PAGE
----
Stephen Barton wrote a nice review of Activists in City Hall (in Progressive Planning – Spring 2011) in which he leveled a reasonable criticism:

There are definite weaknesses in the book. . . No effort is made to reconcile the suggestion that Berkeley’s turn toward neighborhood issues was a turn away from progressive principles with the book’s strong argument for the importance of a neighborhood movement in sustaining progressive city government in the larger cities.

If neighborhood organizations often sought to exclude minorities and poor people, how was the book justified in advising mayors to support them?

In fact, progressive mayors often opposed exclusionary policies, and consistently opposed giving the power to exclude to neighborhood organizations. In Boston, Ray Flynn had supported neighborhood councils, but almost never supported giving them a veto power over development projects – the one exception was a neighborhood organization in Roxbury, a largely minority neighborhood, over a proposed city project, which he later backed away from. Susan Fainstein has documented neighborhood councils in Minneapolis, a case where those in the wealthier neighborhoods exhibited an exclusionary bias. Harold Washington never supported neighborhood councils, despite proposals from activists.

Yet there were occasions where neighborhoods could have done with more power to constrain city hall, especially over city-supported projects they thought would adversely impact them by either (a) destroying the fabric of established neighborhoods as in the case of freeway construction or even industrial projects that held few job prospects for neighborhood residents. This was common in most cities: Atlantic Yards in Brooklyn, the University of Illinois expansion in Chicago’s near Westside in the 1960s, and the North End urban renewal project in Boston in the 1950s were notorious. And some “progressive city” cases occasioned neighborhood protest: Southside Chicago residents were displaced by the new White Sox ballpark under Washington and Sawyer; while Roxbury residents organized in protest over a plan to provide large scale housing and commercial space in an area that became known as “Parcel 18.”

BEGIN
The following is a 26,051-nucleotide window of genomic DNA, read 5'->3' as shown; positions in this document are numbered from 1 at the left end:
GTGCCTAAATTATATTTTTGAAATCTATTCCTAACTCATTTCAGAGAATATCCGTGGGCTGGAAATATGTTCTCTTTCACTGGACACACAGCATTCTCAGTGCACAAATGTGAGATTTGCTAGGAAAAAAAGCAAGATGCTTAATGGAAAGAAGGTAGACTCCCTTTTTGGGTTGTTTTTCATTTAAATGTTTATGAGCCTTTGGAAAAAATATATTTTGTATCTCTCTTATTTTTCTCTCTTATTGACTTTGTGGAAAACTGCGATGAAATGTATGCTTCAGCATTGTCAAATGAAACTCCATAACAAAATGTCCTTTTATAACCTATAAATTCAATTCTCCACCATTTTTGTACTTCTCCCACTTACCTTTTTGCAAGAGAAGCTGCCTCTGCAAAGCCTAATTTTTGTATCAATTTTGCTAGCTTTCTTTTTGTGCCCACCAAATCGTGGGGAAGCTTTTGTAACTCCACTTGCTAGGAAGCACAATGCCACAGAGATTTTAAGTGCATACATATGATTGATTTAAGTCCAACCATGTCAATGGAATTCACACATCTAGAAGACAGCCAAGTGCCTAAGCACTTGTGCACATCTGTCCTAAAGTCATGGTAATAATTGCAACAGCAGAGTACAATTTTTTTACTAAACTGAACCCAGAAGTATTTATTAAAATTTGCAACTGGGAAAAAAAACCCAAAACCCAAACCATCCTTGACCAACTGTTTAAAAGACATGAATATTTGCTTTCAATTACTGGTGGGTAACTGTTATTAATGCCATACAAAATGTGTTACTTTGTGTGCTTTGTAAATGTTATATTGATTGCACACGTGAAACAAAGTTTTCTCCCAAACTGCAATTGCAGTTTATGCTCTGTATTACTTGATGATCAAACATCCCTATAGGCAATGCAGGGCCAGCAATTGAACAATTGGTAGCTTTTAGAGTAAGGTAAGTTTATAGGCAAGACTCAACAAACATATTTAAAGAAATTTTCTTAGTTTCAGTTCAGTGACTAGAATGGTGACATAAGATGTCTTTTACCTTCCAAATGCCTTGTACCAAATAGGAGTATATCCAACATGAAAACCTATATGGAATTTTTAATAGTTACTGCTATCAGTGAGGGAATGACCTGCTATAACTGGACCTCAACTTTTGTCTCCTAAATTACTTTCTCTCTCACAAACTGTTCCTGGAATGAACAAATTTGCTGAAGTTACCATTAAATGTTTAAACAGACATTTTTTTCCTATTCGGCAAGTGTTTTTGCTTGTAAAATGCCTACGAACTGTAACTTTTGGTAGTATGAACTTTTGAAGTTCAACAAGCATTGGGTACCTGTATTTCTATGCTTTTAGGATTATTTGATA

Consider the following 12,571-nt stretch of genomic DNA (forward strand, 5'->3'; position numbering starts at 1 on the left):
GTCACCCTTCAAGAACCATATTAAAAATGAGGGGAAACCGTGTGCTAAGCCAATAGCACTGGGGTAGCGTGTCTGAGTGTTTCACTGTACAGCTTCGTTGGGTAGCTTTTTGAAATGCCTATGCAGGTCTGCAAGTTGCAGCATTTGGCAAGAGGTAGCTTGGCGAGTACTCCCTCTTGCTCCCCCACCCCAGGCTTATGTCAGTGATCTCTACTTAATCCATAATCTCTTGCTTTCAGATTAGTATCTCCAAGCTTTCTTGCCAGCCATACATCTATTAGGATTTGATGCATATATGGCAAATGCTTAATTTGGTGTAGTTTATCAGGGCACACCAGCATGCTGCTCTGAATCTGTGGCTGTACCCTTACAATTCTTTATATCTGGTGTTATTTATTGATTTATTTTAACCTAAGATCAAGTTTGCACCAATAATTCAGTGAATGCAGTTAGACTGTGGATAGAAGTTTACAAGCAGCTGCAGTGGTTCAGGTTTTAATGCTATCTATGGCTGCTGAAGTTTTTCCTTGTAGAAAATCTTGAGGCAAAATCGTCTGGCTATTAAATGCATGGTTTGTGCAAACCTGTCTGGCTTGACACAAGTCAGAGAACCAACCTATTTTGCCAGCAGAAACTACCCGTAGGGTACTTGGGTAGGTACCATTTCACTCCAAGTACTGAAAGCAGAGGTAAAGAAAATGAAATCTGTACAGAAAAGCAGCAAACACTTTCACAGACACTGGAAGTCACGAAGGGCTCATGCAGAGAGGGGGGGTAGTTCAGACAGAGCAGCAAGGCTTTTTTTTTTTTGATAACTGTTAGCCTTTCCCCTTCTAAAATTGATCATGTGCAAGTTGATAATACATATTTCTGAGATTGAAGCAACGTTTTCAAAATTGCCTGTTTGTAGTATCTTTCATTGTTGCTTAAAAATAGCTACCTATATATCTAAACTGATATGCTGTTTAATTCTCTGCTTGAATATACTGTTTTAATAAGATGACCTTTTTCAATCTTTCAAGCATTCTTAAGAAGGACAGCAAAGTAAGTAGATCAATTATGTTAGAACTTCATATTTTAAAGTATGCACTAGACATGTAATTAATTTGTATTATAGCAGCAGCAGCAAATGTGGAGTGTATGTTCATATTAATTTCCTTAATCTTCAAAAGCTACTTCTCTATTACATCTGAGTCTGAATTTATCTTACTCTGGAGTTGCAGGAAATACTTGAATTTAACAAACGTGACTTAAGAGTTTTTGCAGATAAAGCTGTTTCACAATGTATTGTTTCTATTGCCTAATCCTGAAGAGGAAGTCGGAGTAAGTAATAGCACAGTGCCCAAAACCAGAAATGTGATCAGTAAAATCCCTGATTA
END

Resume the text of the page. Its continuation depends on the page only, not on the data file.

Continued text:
Thus neighborhood control is an issue that has more than one answer, and it is not simply dealt with by the advice that progressive mayors should “support neighborhood activists. Something more nuanced is in order. The material for such policies may be found in Activists in City Hall, but what it lacks is clear guidelines and qualifications. Here are a few:

1) Recognize that city hall power is inherently a blunt instrument.

2) On the other hand, neighborhood response, what it does with any delegation of power, can be similarly crude.